Anybody who was ever a child (which is everyone, obviously) or read a book (which isn't everyone, unfortunately) has benefitted from others' knowledge and connections.
Most of us human beings mentor others off and on in various capacities. But it's pretty rare (outside of parenthood) to find a long-term, personal relationship with a mentor.
I'd recommend not seeking one. Why? Because I don't think you can find one by asking around. And if you put your energy into or base your plans on finding a mentor, then you won't develop the skills of self-sufficiency, resourcefulness, and cooperation that ultimately determine success.
Think about it. Any mentor relationship is (by definition) not a balance of give and take. Many people have the experience and even the leisure time to act as mentors; but unless they're personally interested in mentoring someone, they will regard overtures for advice in a business-like consulting sense or else (much worse) as impositions on their time.
Assuming someone has climbed the peaks and is now looking back to see whom he can help climb up after, then that person has no shortage of less experienced individuals to mentor. Whether he will pick you is mostly a question of chance. But it also depends on what you've accomplished on your own.
It's mostly out of your control. So I'd recommend concentrating on what you can do independently and on the usual give-and-take relationships that exist among peers. If a mentor relationship evolves, great! But that's out of your hands, I'd say.
I’ve been asked many times over the years to share specific professional and personal insights that enable others to benefit from my experiences. And I never took it seriously until I came across several structured online programs that demystified the process and outcomes which enabled me to establish some engagement guidelines.
I consider the mentoring experience as just another opportunity to network and build valuable connections.
The best mentor/mentee matches include clear expectations from both parties about what they want to gain from working together, honest communication about any differing objectives, and mutual respect. Mentees need to honor their mentor’s time constraints and boundaries about what the mentor is willing to provide. Mentors need to understand their mentee’s goals and values and be active listeners.
There are many interpretations of what a mentor is and what are the responsibilities to mentor someone. I approach mentoring as connecting with professionals who are looking for help in shaping and guiding them through a career objective or a specific challenge. I do this through ongoing dialog and interaction and I expect my mentoring assignments to operate via a strict means of accountability. I find it more productive to establish a road map of anticipated results during our engagement that can be measured and maintained.
As a mentor in several current engagements, I commit to an initial period of time to evaluate the extent of our working relationship, including the way in which we cooperate with each. This is the single most important quality of any mentoring arrangement. Without cooperation, we’re just going through the motions. The mentoring process demands that you genuinely care about the journey and successes, it should be important to everyone involved. How else do you justify the time and attention spent working with someone else?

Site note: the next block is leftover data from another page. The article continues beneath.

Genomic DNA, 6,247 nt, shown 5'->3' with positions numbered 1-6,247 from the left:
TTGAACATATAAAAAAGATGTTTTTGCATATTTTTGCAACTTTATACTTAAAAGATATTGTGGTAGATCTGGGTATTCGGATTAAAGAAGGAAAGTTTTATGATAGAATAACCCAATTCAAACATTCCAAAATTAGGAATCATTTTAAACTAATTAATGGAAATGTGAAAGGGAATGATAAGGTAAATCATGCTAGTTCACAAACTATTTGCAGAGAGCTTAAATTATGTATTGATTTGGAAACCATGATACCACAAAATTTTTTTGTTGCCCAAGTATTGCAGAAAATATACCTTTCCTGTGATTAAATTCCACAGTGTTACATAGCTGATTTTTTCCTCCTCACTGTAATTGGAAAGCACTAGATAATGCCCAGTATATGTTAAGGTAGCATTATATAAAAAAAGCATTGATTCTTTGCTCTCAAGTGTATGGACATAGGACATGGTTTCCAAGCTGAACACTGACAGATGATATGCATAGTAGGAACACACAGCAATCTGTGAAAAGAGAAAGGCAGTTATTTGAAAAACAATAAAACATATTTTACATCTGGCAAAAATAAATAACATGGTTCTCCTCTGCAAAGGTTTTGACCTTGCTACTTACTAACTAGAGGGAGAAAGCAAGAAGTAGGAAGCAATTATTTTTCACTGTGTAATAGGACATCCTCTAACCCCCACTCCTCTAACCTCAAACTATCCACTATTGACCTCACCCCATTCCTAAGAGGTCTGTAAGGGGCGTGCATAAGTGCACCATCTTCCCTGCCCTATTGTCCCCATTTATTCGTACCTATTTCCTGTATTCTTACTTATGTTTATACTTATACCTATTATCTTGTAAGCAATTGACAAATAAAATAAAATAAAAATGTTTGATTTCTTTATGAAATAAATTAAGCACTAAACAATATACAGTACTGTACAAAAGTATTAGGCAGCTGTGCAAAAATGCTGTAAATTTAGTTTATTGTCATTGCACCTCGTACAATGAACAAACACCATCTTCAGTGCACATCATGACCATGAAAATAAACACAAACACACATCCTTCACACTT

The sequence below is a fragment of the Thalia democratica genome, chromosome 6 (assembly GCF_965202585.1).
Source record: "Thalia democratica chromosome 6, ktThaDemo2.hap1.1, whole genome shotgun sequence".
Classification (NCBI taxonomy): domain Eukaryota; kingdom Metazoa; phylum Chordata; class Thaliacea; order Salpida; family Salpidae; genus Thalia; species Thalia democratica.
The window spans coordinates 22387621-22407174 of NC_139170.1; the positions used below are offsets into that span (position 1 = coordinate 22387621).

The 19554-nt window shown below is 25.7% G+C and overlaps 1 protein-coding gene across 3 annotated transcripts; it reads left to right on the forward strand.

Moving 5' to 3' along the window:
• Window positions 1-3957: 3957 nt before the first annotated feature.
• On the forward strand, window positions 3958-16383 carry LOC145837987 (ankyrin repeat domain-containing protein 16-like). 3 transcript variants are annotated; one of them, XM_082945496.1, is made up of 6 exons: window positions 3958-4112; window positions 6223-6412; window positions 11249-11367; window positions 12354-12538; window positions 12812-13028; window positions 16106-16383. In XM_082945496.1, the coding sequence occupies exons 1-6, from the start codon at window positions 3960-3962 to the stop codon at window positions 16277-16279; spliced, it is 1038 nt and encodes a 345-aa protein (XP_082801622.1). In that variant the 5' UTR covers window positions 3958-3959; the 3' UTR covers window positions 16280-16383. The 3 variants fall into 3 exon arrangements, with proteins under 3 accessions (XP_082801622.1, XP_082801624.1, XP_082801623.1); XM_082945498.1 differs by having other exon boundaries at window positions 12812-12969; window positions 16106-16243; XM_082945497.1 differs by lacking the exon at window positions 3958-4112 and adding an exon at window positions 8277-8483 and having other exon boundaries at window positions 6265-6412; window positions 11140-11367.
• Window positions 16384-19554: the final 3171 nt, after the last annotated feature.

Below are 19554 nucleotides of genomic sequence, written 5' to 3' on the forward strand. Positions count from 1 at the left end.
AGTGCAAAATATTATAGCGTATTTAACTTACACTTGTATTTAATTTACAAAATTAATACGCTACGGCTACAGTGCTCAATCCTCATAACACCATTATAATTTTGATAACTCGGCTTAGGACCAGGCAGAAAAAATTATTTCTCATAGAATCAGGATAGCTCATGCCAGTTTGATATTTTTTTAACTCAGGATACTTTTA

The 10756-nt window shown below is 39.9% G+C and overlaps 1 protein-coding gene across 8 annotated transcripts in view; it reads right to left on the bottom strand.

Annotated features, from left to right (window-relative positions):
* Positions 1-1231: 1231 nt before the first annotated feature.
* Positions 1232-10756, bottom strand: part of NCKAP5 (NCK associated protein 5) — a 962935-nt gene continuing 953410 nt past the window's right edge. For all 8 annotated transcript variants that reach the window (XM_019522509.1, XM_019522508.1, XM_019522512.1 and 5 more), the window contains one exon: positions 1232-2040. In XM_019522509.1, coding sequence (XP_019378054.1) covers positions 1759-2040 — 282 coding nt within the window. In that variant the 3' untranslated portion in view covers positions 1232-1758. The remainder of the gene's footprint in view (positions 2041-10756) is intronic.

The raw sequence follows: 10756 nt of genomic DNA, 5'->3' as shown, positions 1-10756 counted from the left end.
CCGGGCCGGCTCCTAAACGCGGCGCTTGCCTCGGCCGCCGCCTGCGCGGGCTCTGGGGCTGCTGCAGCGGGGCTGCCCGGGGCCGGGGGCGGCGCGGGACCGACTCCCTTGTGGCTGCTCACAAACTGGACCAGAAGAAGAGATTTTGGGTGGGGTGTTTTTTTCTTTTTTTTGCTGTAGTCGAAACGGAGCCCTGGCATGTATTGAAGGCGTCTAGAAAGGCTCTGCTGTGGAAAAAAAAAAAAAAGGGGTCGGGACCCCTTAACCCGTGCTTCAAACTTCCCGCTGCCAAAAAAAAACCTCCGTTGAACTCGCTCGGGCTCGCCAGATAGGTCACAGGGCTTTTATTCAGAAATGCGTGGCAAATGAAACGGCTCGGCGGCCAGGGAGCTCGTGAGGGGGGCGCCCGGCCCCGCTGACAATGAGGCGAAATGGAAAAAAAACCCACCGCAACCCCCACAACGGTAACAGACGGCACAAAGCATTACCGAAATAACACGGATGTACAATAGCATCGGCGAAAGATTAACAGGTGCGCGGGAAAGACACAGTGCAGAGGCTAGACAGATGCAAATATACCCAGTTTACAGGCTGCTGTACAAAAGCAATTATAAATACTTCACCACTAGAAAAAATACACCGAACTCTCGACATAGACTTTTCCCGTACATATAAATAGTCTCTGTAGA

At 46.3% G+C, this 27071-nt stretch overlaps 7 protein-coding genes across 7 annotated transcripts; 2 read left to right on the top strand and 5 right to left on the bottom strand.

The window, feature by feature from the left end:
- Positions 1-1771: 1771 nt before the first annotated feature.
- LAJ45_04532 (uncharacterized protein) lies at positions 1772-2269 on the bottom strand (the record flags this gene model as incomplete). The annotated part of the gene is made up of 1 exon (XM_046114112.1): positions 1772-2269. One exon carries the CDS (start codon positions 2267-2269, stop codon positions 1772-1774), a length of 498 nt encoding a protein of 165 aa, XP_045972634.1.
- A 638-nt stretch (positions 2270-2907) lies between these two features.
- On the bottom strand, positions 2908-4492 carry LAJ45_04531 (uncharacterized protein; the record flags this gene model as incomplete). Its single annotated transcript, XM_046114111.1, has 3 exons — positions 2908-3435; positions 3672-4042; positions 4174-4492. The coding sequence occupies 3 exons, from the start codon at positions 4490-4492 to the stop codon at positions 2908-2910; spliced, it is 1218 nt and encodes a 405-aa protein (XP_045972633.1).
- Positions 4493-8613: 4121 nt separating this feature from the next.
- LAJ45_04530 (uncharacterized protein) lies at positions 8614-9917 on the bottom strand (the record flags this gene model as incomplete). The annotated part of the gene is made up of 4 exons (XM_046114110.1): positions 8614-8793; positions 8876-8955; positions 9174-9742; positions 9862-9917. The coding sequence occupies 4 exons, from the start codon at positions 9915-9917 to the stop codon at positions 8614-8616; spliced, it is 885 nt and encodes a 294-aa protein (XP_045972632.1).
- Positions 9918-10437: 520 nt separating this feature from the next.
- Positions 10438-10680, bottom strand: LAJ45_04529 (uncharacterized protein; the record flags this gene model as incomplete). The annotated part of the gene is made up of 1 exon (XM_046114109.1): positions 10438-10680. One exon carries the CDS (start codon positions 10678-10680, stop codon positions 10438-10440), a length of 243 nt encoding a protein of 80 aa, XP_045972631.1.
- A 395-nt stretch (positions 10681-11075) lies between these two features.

Some people are lucky to have a mentor in someone they work closely with, hence learning from their experience. Others must look outside their circle, and for those there are several places to being the search.
SCORE.org: A nonprofit association of more than 13,000 volunteer counselors who individually mentor aspiring entrepreneurs and small-business owners. It also offers training, advice, workshops and resources dedicated to entrepreneur education.
MicroMentor.org: An initiative of nonprofit humanitarian agency Mercy Corps that offers free online guidance to entrepreneurs, particularly those with low incomes and limited access to business resources, and connects them with a business mentor. This is where I signed up for assignments.
SBA.gov: Ever the small-business resource, the Small Business Administration’s Mentor-Protégé program serves firms eligible for its 8(a) Business Development program, an initiative to help socially and economically disadvantaged Americans gain access to economic opportunity.
VA.gov/osdbu: The U.S. Department of Veterans Affairs launched its Mentor-Protégé Program to pair mentoring firms with small businesses owned by service-disabled veterans and other veteran-owned small businesses to create long-term relationships and provide business assistance.
I've made it a point to network (often virtually), as I'm too busy these days to hit conferences and stuff... I've recently found a mentor - someone who is in a related industry, is that "success story" I want to emulate, and has the passion to teach and share. I'm paying her an extravagant sum of money (gladly - as it forces me to do the things she sais - even the uncomfortable ones) each month, and it's working really well.
For me, I find it hard to trust people, as I tend to call bullshit on them, so it's taken me a long time. I've always surrounded myself with those people I desired to emulate, even if they had nothing to do with my industry. I believe I learnt alot through osmosis.
I think the key here for you is focusing on building relationships with people you admire. Be a person to them (don't puppy dog them or harass them), just chill and learn from them.
Be open (or propose) a mentoring relationship (I pay you to mentor me) with the right person.
Hope this helps.